Filmmakers make good use of Twitter. It's a cheap and easy way to spread news around. It allows people to express their opinions about a film's opening immediately and concisely – for better or worse.
This was a decade characterized by boom and bust. When the clocks ticked over to 2000, we were in the middle of economic prosperity and the end of that seemed unthinkable. Then came the banking crisis and subsequent recession hit.
It's an easy trap to despair. Don't. For one thing, some of the greatest stories come out of times of hardship and in people pulling together. For another thing, now is the greatest time to make an independent film on a shoestring budget.
Some think that raising money has never been tougher. And it certainly is tough if you are relying on the traditional industry finance. I believe that raising money properly from the private sector, if backed up with a solid business and marketing plan is a surefire way to keep production money flowing, even if it's for lower budget fare.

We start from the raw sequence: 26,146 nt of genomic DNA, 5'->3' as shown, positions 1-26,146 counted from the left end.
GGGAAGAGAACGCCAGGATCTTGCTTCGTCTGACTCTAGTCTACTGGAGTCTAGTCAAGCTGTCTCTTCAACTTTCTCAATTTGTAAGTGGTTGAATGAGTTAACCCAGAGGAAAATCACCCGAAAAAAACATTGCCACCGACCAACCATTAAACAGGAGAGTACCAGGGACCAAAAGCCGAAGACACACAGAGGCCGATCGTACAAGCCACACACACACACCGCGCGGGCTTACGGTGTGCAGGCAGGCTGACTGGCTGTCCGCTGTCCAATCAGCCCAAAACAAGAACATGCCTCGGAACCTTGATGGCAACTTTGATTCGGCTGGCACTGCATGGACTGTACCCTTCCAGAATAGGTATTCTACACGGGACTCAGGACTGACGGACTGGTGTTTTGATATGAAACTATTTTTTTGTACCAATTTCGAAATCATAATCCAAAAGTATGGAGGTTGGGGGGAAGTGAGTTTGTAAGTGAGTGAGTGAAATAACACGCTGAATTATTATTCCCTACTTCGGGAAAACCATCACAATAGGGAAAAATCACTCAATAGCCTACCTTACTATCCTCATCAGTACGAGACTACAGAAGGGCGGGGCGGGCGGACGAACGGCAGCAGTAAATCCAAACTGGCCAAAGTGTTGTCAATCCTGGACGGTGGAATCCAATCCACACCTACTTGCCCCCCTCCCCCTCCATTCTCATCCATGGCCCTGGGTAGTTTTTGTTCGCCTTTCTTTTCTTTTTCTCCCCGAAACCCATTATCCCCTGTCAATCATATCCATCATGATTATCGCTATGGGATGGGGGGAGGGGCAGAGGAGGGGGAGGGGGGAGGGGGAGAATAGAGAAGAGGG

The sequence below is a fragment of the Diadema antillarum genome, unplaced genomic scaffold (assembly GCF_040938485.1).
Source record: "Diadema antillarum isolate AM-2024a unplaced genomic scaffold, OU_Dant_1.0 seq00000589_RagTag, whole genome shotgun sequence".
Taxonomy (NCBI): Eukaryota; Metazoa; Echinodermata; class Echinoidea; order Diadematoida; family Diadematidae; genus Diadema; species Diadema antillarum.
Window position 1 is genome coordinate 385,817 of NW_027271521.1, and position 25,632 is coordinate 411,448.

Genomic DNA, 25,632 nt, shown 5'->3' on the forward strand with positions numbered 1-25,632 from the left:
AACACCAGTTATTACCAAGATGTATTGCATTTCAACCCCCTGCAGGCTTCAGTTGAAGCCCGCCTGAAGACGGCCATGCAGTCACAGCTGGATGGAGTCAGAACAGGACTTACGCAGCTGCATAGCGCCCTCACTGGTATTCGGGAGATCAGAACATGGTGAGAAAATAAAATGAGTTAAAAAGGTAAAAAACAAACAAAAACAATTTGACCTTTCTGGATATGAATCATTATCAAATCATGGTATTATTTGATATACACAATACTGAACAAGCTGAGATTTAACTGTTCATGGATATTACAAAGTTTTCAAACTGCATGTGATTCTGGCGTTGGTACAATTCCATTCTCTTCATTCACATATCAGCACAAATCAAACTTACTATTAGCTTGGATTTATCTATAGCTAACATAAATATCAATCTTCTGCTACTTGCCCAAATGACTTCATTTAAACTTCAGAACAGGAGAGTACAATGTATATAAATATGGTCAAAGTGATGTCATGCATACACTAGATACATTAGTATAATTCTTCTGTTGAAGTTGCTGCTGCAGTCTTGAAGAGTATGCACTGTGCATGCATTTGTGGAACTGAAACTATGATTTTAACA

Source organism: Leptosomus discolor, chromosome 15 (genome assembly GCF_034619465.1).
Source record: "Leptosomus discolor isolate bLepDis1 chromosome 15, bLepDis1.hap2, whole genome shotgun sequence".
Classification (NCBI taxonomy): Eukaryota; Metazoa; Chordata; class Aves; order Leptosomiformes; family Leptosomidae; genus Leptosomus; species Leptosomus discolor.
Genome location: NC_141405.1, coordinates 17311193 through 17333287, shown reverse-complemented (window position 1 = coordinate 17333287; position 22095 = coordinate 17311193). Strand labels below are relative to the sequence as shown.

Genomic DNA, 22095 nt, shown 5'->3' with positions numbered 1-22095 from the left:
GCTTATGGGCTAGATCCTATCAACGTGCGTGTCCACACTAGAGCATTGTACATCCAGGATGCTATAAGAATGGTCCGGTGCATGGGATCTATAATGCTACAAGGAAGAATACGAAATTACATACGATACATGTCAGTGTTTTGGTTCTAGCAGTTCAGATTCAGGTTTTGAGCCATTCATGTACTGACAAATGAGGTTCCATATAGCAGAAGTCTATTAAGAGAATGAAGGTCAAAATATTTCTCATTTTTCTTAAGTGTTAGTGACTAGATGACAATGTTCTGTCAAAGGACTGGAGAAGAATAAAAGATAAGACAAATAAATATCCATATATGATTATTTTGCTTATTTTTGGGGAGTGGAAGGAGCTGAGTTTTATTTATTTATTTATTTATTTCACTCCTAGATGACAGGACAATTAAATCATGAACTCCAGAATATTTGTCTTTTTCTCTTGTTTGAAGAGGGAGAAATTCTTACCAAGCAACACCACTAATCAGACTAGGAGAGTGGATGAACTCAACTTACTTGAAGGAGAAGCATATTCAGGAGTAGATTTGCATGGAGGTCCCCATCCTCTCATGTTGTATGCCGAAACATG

For more on why the recession is good for screenwriters and filmmakers.
At the start of the decade people had only just begun to take global warming seriously, with widespread recycling still in it’s infancy.
Now, with the disappointing Copenhagen Climate Change Summit just over, most people will agree that it’s a problem which must be addressed, even if they disagree on how to solve it.